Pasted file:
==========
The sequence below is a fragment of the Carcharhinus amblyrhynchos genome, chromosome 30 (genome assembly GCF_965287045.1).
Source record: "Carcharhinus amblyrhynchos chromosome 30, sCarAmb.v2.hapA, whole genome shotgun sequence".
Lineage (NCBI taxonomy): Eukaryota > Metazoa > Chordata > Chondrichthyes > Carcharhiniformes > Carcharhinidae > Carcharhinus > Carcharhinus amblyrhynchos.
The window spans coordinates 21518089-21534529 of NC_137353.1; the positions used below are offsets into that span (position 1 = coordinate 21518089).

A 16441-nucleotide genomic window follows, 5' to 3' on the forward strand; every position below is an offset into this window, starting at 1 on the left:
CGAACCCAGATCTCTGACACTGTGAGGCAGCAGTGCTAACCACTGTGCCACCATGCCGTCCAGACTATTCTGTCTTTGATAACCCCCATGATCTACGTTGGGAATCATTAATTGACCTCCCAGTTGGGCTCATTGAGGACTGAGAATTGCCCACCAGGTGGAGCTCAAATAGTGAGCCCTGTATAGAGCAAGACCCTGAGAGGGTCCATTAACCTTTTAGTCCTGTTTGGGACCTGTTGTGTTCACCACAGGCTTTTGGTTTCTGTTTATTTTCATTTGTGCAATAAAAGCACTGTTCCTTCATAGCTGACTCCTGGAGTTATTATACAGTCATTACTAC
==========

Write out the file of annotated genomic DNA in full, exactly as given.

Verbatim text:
The sequence below is a fragment of the Carcharhinus amblyrhynchos genome, chromosome 30 (genome assembly GCF_965287045.1).
Source record: "Carcharhinus amblyrhynchos chromosome 30, sCarAmb.v2.hapA, whole genome shotgun sequence".
Lineage (NCBI taxonomy): Eukaryota > Metazoa > Chordata > Chondrichthyes > Carcharhiniformes > Carcharhinidae > Carcharhinus > Carcharhinus amblyrhynchos.
The window spans coordinates 21518089-21534529 of NC_137353.1; the positions used below are offsets into that span (position 1 = coordinate 21518089).

A 16441-nucleotide genomic window follows, 5' to 3' on the forward strand; every position below is an offset into this window, starting at 1 on the left:
CGAACCCAGATCTCTGACACTGTGAGGCAGCAGTGCTAACCACTGTGCCACCATGCCGTCCAGACTATTCTGTCTTTGATAACCCCCATGATCTACGTTGGGAATCATTAATTGACCTCCCAGTTGGGCTCATTGAGGACTGAGAATTGCCCACCAGGTGGAGCTCAAATAGTGAGCCCTGTATAGAGCAAGACCCTGAGAGGGTCCATTAACCTTTTAGTCCTGTTTGGGACCTGTTGTGTTCACCACAGGCTTTTGGTTTCTGTTTATTTTCATTTGTGCAATAAAAGCACTGTTCCTTCATAGCTGACTCCTGGAGTTATTATACAGTCATTACTAC